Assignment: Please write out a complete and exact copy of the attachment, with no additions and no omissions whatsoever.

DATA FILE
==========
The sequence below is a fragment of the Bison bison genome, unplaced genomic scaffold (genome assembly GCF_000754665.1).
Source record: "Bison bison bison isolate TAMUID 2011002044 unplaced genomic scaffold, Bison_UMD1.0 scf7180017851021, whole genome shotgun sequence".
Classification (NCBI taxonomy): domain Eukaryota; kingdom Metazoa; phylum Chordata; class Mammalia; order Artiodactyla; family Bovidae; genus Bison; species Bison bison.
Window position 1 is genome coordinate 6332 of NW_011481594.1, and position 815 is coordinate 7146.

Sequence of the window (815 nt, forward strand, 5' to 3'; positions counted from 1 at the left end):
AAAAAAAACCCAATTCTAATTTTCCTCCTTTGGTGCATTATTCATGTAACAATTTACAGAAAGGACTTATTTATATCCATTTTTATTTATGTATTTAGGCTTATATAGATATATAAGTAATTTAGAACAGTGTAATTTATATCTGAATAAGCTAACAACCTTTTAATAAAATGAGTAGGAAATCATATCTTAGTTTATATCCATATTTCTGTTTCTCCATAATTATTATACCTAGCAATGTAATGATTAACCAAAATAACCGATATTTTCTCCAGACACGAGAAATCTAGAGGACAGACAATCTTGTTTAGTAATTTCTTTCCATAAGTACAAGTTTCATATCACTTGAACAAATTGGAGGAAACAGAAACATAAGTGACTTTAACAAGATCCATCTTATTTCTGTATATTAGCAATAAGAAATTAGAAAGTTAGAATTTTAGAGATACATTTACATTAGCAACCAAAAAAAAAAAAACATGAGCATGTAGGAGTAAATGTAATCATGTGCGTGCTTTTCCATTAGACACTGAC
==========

The sequence below is a fragment of the Bison bison genome, unplaced genomic scaffold (genome assembly GCF_000754665.1).
Source record: "Bison bison bison isolate TAMUID 2011002044 unplaced genomic scaffold, Bison_UMD1.0 scf7180017851021, whole genome shotgun sequence".
Classification (NCBI taxonomy): domain Eukaryota; kingdom Metazoa; phylum Chordata; class Mammalia; order Artiodactyla; family Bovidae; genus Bison; species Bison bison.
Window position 1 is genome coordinate 6332 of NW_011481594.1, and position 815 is coordinate 7146.

Sequence of the window (815 nt, forward strand, 5' to 3'; positions counted from 1 at the left end):
AAAAAAAACCCAATTCTAATTTTCCTCCTTTGGTGCATTATTCATGTAACAATTTACAGAAAGGACTTATTTATATCCATTTTTATTTATGTATTTAGGCTTATATAGATATATAAGTAATTTAGAACAGTGTAATTTATATCTGAATAAGCTAACAACCTTTTAATAAAATGAGTAGGAAATCATATCTTAGTTTATATCCATATTTCTGTTTCTCCATAATTATTATACCTAGCAATGTAATGATTAACCAAAATAACCGATATTTTCTCCAGACACGAGAAATCTAGAGGACAGACAATCTTGTTTAGTAATTTCTTTCCATAAGTACAAGTTTCATATCACTTGAACAAATTGGAGGAAACAGAAACATAAGTGACTTTAACAAGATCCATCTTATTTCTGTATATTAGCAATAAGAAATTAGAAAGTTAGAATTTTAGAGATACATTTACATTAGCAACCAAAAAAAAAAAAACATGAGCATGTAGGAGTAAATGTAATCATGTGCGTGCTTTTCCATTAGACACTGAC